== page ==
Products from Israeli settlements in the occupied Palestinian territories are not subject to the free trade agreement because they are not considered Israeli. A joint committee of the EFTA states and Israel oversees the implementation of the free trade agreement (Articles 26 and 27). A highlight of 2009 was the conclusion of an agricultural agreement between the EU and Israel. On 4 November 2009, the EC and Israel signed the new agreement on reciprocal liberalisation measures for agricultural products, processed agricultural products and fish and fisheries products. It came into force on January 1, 2010. Negotiations on the opening of additional agricultural trade between the EU and Israel were concluded in 2008 and the agreement has been in force since January 2010. Israel responded to this initiative by stating that it would not sign future agreements with the EU until it could “clarify” its position that no Israeli organisation could cooperate beyond the Green Line or receive EU funds.  The 2010 judgment of the European Court of Justice in the Brita case confirmed that products originating in the West Bank cannot receive preferential tariff treatment under the EC-Israel agreement and that, contrary to other allegations by the Israeli authorities, the UNION customs authorities are not binding. In its explanatory statement, the Court invoked the existence of two different and equal association agreements, one with Israel, which applies to the “territory of the State of Israel” and the other with the PLO and applies to the territory of the West Bank and Gaza Strip, as well as the general principle of international customary law, according to which a third party cannot be imposed without its consent. The Court of Justice concluded that the EC-Israel agreement could not be interpreted in such a way as to compel the Palestinian authorities to relinquish their right to exercise their jurisdiction under the EC-PLO agreement and, in particular, not to exercise the right to issue customs documents establishing proof of origin for goods manufactured in the West Bank and Gaza Strip. As a result, products originating in the West Bank do not fall within the territorial scope of the EC-Israel agreement and therefore cannot receive preferential treatment under that agreement.   Israel was the first non-European country to participate in the European Union`s Framework Programme for Research and Technological Development (RDT). Israel`s special status is the result of its high scientific and research capabilities and the long-standing network of long-standing scientific and technical cooperation between Israel and the EU.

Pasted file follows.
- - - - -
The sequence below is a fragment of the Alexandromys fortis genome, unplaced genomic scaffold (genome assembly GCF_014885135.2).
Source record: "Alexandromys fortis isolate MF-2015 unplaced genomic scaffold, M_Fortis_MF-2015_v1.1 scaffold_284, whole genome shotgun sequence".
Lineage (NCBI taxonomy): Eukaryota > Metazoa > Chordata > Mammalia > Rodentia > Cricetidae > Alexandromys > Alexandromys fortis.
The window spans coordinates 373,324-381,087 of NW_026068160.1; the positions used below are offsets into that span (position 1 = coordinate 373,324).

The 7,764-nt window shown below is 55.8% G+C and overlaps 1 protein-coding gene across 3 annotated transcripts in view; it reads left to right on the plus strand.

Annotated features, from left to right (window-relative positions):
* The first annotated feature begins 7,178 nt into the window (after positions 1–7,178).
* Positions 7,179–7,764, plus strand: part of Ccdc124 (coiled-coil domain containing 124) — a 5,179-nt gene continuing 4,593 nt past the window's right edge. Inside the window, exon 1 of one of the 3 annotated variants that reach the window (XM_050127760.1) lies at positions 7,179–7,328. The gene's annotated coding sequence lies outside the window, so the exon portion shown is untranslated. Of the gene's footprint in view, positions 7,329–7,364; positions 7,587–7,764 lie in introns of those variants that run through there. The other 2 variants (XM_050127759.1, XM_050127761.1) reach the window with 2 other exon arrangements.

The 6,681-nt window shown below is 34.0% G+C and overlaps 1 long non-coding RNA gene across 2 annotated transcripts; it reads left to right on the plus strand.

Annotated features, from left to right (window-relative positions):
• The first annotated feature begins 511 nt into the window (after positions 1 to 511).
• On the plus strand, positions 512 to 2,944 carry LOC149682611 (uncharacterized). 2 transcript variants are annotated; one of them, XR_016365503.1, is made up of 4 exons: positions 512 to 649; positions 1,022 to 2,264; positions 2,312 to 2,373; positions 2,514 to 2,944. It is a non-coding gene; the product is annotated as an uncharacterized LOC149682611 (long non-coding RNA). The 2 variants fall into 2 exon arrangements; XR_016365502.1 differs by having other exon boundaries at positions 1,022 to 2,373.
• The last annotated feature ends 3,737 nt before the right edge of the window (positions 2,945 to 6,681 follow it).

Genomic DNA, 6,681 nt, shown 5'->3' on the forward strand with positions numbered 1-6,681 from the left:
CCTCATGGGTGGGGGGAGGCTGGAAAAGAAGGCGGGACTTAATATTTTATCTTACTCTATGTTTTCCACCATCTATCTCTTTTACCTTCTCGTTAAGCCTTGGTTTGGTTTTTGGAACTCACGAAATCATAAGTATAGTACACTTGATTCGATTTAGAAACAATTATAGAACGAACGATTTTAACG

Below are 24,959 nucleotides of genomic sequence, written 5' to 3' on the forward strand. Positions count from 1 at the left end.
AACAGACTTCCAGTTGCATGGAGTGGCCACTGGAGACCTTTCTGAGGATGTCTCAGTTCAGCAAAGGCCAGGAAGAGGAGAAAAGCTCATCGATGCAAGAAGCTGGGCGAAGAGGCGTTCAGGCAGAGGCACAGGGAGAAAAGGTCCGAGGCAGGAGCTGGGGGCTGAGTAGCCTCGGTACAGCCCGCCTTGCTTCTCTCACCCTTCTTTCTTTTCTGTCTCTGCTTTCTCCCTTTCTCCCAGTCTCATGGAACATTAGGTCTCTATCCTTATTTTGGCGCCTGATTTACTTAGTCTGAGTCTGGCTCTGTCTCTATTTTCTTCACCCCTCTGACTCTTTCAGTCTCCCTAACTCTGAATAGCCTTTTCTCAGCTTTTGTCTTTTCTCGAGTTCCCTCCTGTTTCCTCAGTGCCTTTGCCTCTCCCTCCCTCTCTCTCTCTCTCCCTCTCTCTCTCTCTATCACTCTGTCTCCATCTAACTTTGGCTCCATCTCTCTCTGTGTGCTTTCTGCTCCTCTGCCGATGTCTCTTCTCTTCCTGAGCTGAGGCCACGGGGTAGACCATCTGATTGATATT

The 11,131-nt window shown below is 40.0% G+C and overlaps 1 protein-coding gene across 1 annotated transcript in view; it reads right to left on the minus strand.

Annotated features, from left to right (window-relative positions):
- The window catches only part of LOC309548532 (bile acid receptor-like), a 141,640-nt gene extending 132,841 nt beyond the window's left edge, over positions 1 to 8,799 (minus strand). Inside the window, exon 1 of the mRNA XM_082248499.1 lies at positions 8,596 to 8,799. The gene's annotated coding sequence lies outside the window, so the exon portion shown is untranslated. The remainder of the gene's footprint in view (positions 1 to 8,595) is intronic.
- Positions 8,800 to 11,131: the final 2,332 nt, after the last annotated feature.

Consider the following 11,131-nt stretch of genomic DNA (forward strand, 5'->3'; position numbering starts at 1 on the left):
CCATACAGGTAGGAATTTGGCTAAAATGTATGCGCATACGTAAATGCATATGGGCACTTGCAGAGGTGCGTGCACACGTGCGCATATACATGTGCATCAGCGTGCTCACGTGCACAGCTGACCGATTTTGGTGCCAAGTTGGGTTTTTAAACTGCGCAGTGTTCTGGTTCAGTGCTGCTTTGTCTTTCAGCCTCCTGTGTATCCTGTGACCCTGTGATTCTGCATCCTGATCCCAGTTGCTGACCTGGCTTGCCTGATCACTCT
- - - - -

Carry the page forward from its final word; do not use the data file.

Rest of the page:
In July 2004, the European Commission signed an agreement with Israel to participate in the EU`s GALILEO project for a global satellite navigation system. Since 2014, Israel has been a member of the European Scientific Organization (CERN) and is the only non-European member. THE EFTA states signed a free trade agreement with Israel on 17 September 1992 in Geneva, Switzerland. The agreement came into force on January 1, 1993. Bilateral agricultural agreements were modernized and extended in Geneva on 22 November 2018.